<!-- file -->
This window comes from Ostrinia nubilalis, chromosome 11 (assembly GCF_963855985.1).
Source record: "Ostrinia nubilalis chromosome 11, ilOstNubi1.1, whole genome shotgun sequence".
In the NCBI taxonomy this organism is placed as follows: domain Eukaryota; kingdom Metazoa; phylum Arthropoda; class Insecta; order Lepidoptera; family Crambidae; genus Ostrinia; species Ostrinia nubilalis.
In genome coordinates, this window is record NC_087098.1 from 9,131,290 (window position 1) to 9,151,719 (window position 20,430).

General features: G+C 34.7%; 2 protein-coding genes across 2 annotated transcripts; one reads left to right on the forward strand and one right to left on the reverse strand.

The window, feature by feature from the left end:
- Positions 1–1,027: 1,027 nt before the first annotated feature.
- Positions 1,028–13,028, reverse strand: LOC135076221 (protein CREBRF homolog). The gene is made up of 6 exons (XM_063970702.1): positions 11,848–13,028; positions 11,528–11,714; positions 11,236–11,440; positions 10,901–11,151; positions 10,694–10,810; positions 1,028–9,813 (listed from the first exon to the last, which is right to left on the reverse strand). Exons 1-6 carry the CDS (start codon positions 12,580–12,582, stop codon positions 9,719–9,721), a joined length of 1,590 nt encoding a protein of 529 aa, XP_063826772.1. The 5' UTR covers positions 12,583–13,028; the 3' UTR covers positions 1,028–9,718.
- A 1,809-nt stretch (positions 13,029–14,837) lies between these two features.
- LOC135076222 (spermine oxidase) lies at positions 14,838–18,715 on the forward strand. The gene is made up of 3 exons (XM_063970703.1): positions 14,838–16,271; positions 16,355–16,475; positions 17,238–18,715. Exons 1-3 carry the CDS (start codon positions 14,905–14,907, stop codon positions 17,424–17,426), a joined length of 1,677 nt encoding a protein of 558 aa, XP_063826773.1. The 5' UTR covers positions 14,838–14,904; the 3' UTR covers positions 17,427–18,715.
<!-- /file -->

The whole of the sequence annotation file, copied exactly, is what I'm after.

This window comes from Ostrinia nubilalis, chromosome 11 (assembly GCF_963855985.1).
Source record: "Ostrinia nubilalis chromosome 11, ilOstNubi1.1, whole genome shotgun sequence".
In the NCBI taxonomy this organism is placed as follows: domain Eukaryota; kingdom Metazoa; phylum Arthropoda; class Insecta; order Lepidoptera; family Crambidae; genus Ostrinia; species Ostrinia nubilalis.
In genome coordinates, this window is record NC_087098.1 from 9,131,290 (window position 1) to 9,151,719 (window position 20,430).

General features: G+C 34.7%; 2 protein-coding genes across 2 annotated transcripts; one reads left to right on the forward strand and one right to left on the reverse strand.

The window, feature by feature from the left end:
- Positions 1–1,027: 1,027 nt before the first annotated feature.
- Positions 1,028–13,028, reverse strand: LOC135076221 (protein CREBRF homolog). The gene is made up of 6 exons (XM_063970702.1): positions 11,848–13,028; positions 11,528–11,714; positions 11,236–11,440; positions 10,901–11,151; positions 10,694–10,810; positions 1,028–9,813 (listed from the first exon to the last, which is right to left on the reverse strand). Exons 1-6 carry the CDS (start codon positions 12,580–12,582, stop codon positions 9,719–9,721), a joined length of 1,590 nt encoding a protein of 529 aa, XP_063826772.1. The 5' UTR covers positions 12,583–13,028; the 3' UTR covers positions 1,028–9,718.
- A 1,809-nt stretch (positions 13,029–14,837) lies between these two features.
- LOC135076222 (spermine oxidase) lies at positions 14,838–18,715 on the forward strand. The gene is made up of 3 exons (XM_063970703.1): positions 14,838–16,271; positions 16,355–16,475; positions 17,238–18,715. Exons 1-3 carry the CDS (start codon positions 14,905–14,907, stop codon positions 17,424–17,426), a joined length of 1,677 nt encoding a protein of 558 aa, XP_063826773.1. The 5' UTR covers positions 14,838–14,904; the 3' UTR covers positions 17,427–18,715.